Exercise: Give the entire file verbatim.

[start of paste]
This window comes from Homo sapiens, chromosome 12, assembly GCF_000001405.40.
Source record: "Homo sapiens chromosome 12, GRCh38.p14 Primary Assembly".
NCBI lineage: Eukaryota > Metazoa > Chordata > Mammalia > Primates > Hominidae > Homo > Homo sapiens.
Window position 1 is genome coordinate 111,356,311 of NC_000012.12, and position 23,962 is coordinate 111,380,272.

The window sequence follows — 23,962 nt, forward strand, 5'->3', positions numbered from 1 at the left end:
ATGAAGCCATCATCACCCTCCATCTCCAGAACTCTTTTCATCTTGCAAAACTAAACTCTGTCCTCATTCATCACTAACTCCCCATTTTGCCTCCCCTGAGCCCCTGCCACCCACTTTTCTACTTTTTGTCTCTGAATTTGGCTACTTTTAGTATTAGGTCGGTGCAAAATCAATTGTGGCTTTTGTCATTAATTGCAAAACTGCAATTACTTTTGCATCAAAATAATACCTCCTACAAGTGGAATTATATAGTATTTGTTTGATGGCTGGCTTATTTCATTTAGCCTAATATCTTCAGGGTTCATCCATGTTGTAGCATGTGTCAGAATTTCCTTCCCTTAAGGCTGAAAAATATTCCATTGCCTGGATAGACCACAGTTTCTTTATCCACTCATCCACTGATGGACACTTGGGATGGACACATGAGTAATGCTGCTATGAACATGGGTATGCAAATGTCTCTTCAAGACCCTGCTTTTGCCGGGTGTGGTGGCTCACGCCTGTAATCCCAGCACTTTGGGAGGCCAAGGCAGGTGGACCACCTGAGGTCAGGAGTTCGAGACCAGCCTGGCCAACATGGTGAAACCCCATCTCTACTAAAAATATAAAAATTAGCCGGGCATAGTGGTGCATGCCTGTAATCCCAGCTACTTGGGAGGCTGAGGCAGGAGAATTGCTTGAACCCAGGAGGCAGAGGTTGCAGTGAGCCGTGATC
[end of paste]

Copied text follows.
This window comes from Homo sapiens, chromosome 12, assembly GCF_000001405.40.
Source record: "Homo sapiens chromosome 12, GRCh38.p14 Primary Assembly".
NCBI lineage: Eukaryota > Metazoa > Chordata > Mammalia > Primates > Hominidae > Homo > Homo sapiens.
Window position 1 is genome coordinate 111,356,311 of NC_000012.12, and position 23,962 is coordinate 111,380,272.

The window sequence follows — 23,962 nt, forward strand, 5'->3', positions numbered from 1 at the left end:
ATGAAGCCATCATCACCCTCCATCTCCAGAACTCTTTTCATCTTGCAAAACTAAACTCTGTCCTCATTCATCACTAACTCCCCATTTTGCCTCCCCTGAGCCCCTGCCACCCACTTTTCTACTTTTTGTCTCTGAATTTGGCTACTTTTAGTATTAGGTCGGTGCAAAATCAATTGTGGCTTTTGTCATTAATTGCAAAACTGCAATTACTTTTGCATCAAAATAATACCTCCTACAAGTGGAATTATATAGTATTTGTTTGATGGCTGGCTTATTTCATTTAGCCTAATATCTTCAGGGTTCATCCATGTTGTAGCATGTGTCAGAATTTCCTTCCCTTAAGGCTGAAAAATATTCCATTGCCTGGATAGACCACAGTTTCTTTATCCACTCATCCACTGATGGACACTTGGGATGGACACATGAGTAATGCTGCTATGAACATGGGTATGCAAATGTCTCTTCAAGACCCTGCTTTTGCCGGGTGTGGTGGCTCACGCCTGTAATCCCAGCACTTTGGGAGGCCAAGGCAGGTGGACCACCTGAGGTCAGGAGTTCGAGACCAGCCTGGCCAACATGGTGAAACCCCATCTCTACTAAAAATATAAAAATTAGCCGGGCATAGTGGTGCATGCCTGTAATCCCAGCTACTTGGGAGGCTGAGGCAGGAGAATTGCTTGAACCCAGGAGGCAGAGGTTGCAGTGAGCCGTGATC